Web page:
3 years ago

Olfactory cues play a significant role in removing fungus from the body surface of Drosophila melanogaster

Olfactory cues play a significant role in removing fungus from the body surface of Drosophila melanogaster
Many insects and Dipterans in particular are known to spend considerable time grooming, but whether these behaviors actually are able to remove pathogenic fungal conidia is less clear. In this study, we examined whether grooming serves to protect flies by reducing the risk of fungal infection in Drosophila melanogaster. First, we confirmed that fungi were removed by grooming. Entomopathogenic, opportunistic, and plant pathogenic fungi were applied on the body surface of the flies. To estimate grooming efficiency, the number of removal conidia through grooming was quantified and we successfully demonstrated that flies remove fungal conidia from their body surfaces via grooming behavior. Second, the roles of gustatory and olfactory signals in fungus removal were examined. The wildtype fly Canton-S, the taste deficiency mutant poxn 70, and the olfactory deficiency mutant orco1 were used in the tests. Comparisons between Canton-S and poxn 70 flies indicated that gustatory signals do not have a significant role in fungal removal via grooming behavior in D. melanogaster. In contrast, the efficiency of conidia removal in orco1 flies was drastically decreased. Consequently, this study indicated that flies rely on mechanical stimulus for the induction of grooming and olfaction for more detailed removal.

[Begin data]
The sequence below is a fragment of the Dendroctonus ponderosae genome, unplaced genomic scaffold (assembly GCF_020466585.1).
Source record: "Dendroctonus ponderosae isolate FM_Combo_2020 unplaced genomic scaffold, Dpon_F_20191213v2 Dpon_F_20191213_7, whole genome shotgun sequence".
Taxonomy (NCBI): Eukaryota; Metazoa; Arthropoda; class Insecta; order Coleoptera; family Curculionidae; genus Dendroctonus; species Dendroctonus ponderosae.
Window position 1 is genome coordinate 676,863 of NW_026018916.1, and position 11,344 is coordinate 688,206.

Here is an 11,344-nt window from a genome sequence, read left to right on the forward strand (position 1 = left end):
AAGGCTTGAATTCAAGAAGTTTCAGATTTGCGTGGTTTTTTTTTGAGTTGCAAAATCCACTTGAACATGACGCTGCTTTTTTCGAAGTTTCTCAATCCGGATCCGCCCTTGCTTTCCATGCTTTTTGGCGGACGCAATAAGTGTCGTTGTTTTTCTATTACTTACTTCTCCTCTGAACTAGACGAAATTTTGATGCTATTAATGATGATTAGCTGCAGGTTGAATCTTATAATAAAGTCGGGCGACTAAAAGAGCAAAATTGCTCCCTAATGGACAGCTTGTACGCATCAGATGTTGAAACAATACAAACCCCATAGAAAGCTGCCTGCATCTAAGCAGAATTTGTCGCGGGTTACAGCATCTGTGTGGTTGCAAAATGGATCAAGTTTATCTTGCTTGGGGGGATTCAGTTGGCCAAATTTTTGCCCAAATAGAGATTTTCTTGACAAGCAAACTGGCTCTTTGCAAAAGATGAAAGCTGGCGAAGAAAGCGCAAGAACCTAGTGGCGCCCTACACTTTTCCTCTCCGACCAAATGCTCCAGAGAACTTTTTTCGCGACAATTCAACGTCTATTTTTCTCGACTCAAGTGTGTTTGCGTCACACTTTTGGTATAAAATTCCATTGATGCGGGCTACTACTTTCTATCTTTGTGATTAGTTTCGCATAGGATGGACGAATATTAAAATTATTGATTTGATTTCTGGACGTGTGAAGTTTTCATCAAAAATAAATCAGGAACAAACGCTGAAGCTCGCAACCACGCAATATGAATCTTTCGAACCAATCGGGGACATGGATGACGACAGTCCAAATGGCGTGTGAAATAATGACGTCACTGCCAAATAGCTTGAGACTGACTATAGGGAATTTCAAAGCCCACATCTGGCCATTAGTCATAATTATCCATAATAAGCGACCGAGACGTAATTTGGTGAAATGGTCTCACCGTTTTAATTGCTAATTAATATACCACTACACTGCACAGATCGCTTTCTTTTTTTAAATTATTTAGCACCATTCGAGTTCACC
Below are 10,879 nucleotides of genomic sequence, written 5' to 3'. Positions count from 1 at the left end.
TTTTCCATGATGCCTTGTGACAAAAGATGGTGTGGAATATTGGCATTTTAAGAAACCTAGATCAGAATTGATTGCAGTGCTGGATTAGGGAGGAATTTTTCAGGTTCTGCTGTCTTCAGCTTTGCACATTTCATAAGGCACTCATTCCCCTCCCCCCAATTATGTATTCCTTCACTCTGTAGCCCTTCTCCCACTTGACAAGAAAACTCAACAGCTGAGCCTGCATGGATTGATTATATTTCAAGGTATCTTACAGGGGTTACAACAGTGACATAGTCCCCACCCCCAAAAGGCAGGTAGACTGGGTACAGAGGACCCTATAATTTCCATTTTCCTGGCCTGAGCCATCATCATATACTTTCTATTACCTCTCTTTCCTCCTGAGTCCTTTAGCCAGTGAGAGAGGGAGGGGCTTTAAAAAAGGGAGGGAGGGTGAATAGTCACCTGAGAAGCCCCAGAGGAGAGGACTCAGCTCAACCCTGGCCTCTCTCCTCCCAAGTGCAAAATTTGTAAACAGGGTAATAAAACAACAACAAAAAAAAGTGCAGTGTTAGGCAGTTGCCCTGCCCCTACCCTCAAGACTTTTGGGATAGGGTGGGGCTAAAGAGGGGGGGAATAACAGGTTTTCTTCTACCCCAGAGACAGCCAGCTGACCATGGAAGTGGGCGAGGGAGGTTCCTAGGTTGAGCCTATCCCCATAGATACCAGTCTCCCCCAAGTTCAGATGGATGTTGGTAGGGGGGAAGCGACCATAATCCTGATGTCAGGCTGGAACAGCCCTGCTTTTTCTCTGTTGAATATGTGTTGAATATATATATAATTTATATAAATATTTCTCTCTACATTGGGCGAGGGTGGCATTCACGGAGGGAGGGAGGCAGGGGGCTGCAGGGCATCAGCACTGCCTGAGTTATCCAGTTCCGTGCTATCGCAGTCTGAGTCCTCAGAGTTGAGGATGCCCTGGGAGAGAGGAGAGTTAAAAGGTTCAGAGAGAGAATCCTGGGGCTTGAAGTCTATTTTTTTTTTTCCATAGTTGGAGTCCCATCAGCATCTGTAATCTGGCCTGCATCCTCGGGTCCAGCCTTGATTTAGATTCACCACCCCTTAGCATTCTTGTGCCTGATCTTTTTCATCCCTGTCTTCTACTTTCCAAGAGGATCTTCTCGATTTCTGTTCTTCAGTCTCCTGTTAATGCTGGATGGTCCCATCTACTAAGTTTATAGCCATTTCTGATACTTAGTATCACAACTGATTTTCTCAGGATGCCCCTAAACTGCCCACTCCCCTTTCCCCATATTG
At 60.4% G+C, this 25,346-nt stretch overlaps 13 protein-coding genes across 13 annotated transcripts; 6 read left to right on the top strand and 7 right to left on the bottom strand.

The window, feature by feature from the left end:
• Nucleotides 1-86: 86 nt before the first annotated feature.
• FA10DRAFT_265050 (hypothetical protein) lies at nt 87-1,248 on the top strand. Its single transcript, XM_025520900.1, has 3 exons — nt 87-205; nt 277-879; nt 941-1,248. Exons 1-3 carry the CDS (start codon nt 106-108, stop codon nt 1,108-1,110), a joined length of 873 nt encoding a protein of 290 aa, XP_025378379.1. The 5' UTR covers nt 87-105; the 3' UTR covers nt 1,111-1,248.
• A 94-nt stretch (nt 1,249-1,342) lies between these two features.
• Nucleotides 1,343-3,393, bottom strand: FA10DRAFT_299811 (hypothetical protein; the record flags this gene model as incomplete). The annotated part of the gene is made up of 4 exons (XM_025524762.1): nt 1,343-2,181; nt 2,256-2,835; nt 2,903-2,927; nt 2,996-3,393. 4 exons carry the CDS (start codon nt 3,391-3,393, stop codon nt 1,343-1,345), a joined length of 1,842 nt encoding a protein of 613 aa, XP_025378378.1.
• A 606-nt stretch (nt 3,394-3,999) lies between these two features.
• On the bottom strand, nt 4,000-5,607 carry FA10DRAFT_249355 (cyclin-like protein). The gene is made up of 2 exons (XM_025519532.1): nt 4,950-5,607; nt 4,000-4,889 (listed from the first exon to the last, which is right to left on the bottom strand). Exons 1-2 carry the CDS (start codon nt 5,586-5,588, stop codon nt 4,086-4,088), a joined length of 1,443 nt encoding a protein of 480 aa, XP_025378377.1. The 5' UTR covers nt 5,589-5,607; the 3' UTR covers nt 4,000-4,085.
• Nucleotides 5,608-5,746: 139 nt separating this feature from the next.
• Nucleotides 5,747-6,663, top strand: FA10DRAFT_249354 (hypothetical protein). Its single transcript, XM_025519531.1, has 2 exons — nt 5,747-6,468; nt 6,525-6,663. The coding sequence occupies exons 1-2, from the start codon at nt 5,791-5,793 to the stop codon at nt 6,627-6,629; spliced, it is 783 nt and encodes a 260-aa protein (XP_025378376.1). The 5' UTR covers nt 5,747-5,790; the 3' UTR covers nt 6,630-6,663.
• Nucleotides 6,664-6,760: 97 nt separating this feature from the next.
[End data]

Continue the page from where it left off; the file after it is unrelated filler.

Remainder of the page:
Publisher URL: www.sciencedirect.com/science

DOI: S0022201117302021

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